coronavirus vaccine

Winning Vaccine Race Won't Necessarily Cross COVID Finish Line

Predictions that a vaccine may come by the end of the year don’t necessarily mean the development we’ve been waiting for is finally here

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The country is hoping a COVID-19 vaccine will emerge in the not-too-distant future and we can all rewind our lives back to the way they once were.

It’s been a year riddled with complications, with businesses and families forced to focus their efforts defining a new normal and doing what can be done to truly stay safe -- all the while hoping for a magic bullet: a vaccine.

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Two companies, Moderna and Pfizer, have offered glimpses of hope, saying a vaccine could potentially be ready within weeks or months if all the benchmarks are met. William Tseng, an internal medicine physician at Kaiser Permanente, said the news looks promising so far.

“Those show very good promise," Tseng told NBC 7 on Monday.

Both companies, however, must reach the aforementioned benchmarks for their vaccines to be given the green light and released to the public. Pfizer Chairman and CEO Albert Bourla penned an open letter in mid-October saying he would only apply for emergency authorization if positive data was obtained and safety milestones were achieved.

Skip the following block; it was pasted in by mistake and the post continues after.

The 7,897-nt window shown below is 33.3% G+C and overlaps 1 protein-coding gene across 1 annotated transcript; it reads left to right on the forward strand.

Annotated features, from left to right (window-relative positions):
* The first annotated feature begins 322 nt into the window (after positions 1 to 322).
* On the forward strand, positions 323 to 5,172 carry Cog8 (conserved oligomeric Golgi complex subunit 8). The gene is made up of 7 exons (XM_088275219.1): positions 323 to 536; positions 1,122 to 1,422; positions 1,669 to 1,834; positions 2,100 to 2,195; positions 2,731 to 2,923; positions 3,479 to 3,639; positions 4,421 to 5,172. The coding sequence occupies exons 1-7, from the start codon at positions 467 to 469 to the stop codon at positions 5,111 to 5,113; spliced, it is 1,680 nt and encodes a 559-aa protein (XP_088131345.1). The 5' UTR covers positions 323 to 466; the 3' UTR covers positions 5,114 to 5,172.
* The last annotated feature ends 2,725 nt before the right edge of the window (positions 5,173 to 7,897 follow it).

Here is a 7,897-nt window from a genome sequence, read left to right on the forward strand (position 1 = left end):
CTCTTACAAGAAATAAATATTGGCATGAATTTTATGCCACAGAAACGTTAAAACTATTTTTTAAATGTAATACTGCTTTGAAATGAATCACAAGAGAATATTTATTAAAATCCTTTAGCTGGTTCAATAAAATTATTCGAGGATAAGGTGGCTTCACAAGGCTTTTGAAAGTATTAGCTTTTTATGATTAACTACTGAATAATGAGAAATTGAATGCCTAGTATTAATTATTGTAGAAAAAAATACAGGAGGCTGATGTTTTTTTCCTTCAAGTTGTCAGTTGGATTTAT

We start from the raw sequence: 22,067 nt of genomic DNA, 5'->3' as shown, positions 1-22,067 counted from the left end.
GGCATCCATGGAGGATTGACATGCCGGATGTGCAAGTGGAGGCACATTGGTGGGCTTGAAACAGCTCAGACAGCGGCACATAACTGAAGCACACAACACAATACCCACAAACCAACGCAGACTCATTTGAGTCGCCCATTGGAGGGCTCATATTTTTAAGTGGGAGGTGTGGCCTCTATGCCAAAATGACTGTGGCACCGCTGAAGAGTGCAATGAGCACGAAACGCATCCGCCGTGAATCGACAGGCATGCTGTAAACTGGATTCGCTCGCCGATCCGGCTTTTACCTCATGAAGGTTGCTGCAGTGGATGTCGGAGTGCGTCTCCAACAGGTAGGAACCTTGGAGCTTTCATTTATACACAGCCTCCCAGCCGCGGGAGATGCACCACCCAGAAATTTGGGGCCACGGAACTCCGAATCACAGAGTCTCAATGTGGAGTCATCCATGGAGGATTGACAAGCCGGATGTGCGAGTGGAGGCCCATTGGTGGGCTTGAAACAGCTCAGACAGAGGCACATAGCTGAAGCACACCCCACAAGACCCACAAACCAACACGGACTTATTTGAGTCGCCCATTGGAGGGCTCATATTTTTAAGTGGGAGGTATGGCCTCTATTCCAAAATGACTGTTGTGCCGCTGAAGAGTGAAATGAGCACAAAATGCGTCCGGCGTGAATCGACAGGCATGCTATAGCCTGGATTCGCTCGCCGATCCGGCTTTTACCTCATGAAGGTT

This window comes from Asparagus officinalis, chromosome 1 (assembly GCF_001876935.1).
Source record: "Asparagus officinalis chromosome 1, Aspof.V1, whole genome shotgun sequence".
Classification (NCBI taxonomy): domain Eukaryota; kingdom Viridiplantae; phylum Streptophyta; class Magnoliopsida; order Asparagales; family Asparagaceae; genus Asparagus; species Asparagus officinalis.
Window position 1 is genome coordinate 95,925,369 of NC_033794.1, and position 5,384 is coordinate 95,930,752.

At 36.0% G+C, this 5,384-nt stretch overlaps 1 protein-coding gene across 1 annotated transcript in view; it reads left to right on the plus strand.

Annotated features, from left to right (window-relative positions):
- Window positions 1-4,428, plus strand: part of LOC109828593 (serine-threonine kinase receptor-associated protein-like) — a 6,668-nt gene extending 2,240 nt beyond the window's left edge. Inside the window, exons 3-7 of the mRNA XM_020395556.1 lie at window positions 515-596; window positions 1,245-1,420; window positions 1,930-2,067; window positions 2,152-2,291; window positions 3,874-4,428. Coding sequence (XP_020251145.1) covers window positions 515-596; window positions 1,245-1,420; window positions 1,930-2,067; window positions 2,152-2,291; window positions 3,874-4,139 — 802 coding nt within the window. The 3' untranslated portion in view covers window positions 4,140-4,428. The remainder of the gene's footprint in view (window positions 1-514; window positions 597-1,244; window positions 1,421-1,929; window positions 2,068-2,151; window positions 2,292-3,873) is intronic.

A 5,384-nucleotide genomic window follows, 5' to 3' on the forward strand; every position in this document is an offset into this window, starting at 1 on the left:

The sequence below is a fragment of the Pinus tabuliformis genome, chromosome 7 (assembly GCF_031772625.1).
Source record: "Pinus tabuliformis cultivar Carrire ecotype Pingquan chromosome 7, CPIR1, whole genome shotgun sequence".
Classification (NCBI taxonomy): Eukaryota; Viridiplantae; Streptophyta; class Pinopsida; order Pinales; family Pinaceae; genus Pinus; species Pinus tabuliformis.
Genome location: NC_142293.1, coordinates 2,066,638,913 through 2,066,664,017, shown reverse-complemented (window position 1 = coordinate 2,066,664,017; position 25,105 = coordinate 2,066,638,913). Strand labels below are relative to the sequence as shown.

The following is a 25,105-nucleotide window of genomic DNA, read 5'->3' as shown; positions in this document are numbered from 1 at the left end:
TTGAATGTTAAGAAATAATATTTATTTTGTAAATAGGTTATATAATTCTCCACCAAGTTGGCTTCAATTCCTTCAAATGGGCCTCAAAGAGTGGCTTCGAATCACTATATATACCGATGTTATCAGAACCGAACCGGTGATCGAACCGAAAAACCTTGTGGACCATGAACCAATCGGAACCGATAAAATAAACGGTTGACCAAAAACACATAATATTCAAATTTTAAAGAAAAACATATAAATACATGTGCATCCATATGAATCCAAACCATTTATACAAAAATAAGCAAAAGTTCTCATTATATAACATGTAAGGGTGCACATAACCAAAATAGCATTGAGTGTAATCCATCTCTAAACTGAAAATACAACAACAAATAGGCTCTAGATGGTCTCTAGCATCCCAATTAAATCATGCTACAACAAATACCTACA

Tseng says nailing down a viable vaccine would obviously be a step forward but added that finding the right vaccine -- one that is safe yet also effective -- will only begin the process. He said that a large portion of the community has to be vaccinated for it to be effective.

“When we're safe … is when we can make sure enough people are vaccinated so that we can achieve that herd immunity that everyone is talking about,” Tseng says.

Also, Tseng told NBC 7 that the creation of a vaccine does not necessarily mean it will be readily available. He said it will take time to produce enough and reach the number of people needed, alluding that at least 60% herd immunity would be required to have an impact.

“I don't anticipate a 60 percent vaccination rate or achieving that well into mid- to late next year,” Tseng said.

In other words, we could be holding on to our masks, hand sanitizers and social- distancing protocols well into 2021.

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